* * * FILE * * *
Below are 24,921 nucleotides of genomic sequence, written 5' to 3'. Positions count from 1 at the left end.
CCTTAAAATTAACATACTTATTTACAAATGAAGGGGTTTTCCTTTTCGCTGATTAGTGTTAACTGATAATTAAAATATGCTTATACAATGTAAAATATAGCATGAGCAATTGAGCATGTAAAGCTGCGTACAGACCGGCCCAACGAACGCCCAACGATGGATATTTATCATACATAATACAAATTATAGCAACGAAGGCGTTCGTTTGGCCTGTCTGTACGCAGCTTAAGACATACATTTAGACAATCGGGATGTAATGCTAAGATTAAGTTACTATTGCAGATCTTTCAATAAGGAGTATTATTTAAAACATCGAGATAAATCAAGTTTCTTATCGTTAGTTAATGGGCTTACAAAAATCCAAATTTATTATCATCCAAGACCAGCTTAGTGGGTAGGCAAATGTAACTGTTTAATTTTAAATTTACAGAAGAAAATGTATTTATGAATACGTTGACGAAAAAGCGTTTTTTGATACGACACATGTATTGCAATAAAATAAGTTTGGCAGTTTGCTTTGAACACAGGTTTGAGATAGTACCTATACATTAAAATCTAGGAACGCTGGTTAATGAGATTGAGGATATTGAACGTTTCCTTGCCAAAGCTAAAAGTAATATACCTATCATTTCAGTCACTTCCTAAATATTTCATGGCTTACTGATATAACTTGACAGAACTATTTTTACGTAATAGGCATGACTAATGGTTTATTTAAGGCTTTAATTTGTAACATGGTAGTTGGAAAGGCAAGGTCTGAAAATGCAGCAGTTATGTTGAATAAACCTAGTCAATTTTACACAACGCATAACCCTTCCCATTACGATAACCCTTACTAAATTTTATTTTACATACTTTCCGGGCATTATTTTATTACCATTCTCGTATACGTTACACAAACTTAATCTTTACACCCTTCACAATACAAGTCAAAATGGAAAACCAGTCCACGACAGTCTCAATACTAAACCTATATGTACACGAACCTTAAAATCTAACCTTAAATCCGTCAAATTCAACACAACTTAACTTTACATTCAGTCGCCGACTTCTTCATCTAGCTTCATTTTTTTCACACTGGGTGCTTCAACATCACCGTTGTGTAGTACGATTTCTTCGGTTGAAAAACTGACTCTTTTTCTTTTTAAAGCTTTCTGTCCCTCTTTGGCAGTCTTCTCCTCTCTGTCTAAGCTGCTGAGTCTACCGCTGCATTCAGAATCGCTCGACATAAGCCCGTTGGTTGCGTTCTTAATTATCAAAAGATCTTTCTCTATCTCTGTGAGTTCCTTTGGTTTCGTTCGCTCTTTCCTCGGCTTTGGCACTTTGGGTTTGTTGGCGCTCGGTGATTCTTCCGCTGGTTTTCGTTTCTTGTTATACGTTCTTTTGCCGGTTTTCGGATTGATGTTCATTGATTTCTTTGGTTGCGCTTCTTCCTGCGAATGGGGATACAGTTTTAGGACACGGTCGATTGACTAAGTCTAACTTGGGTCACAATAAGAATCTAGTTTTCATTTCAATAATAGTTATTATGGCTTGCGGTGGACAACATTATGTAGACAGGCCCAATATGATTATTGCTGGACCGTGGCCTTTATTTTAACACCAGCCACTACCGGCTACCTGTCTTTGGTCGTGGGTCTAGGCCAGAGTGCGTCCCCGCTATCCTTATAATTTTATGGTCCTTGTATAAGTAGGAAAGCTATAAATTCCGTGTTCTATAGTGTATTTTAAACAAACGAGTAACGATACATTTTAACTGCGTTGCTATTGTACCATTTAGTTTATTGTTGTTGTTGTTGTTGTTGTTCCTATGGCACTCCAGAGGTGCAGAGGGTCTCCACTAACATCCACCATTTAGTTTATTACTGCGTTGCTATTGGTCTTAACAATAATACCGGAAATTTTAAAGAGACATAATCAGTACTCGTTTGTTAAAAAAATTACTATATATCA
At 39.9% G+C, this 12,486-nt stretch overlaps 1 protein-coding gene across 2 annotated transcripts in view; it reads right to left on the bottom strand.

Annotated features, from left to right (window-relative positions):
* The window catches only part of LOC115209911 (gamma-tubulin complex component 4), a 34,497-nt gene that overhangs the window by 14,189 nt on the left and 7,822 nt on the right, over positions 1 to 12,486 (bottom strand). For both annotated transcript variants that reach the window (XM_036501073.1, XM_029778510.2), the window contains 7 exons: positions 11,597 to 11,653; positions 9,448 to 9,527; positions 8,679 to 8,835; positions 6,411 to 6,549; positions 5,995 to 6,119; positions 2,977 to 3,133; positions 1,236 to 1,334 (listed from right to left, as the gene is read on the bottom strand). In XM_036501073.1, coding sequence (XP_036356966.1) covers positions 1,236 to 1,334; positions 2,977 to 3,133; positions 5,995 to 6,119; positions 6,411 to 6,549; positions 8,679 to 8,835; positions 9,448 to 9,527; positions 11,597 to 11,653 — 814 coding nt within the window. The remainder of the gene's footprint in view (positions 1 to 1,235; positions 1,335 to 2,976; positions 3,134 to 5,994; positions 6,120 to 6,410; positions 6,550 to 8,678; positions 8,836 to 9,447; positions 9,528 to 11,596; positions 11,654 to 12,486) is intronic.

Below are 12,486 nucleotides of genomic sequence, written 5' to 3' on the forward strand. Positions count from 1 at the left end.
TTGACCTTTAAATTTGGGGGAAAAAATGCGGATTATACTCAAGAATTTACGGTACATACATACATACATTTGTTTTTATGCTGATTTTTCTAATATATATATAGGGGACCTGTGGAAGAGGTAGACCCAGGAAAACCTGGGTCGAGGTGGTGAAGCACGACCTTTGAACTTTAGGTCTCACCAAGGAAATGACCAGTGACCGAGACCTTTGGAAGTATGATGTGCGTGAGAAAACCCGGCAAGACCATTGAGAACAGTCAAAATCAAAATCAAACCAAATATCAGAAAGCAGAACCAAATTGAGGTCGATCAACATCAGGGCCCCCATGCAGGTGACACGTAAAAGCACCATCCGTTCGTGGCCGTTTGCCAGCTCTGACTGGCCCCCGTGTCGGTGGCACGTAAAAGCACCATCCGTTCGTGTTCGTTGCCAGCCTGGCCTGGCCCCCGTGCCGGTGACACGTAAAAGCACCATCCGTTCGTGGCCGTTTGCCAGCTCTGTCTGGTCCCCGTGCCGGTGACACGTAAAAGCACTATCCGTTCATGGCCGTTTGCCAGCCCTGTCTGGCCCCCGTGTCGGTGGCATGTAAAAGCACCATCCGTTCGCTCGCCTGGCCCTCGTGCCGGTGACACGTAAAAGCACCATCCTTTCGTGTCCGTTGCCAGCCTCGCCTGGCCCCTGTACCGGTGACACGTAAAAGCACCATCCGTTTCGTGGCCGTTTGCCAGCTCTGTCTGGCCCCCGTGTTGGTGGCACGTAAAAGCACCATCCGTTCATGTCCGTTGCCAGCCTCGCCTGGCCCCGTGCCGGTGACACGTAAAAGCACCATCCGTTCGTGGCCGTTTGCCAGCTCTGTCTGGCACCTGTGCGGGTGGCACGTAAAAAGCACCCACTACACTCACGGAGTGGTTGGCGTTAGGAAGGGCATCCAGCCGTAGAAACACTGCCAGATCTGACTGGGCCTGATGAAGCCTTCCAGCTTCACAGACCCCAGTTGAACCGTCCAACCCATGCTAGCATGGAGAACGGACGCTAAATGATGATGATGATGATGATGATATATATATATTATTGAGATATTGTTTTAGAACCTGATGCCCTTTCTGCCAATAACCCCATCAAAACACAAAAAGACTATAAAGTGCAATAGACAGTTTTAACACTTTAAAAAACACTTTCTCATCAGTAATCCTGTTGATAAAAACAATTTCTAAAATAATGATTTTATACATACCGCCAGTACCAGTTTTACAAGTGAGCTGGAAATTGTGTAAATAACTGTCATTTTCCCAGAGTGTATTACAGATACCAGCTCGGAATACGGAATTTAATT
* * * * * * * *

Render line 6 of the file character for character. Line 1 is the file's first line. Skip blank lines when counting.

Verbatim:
Below are 12,486 nucleotides of genomic sequence, written 5' to 3' on the forward strand. Positions count from 1 at the left end.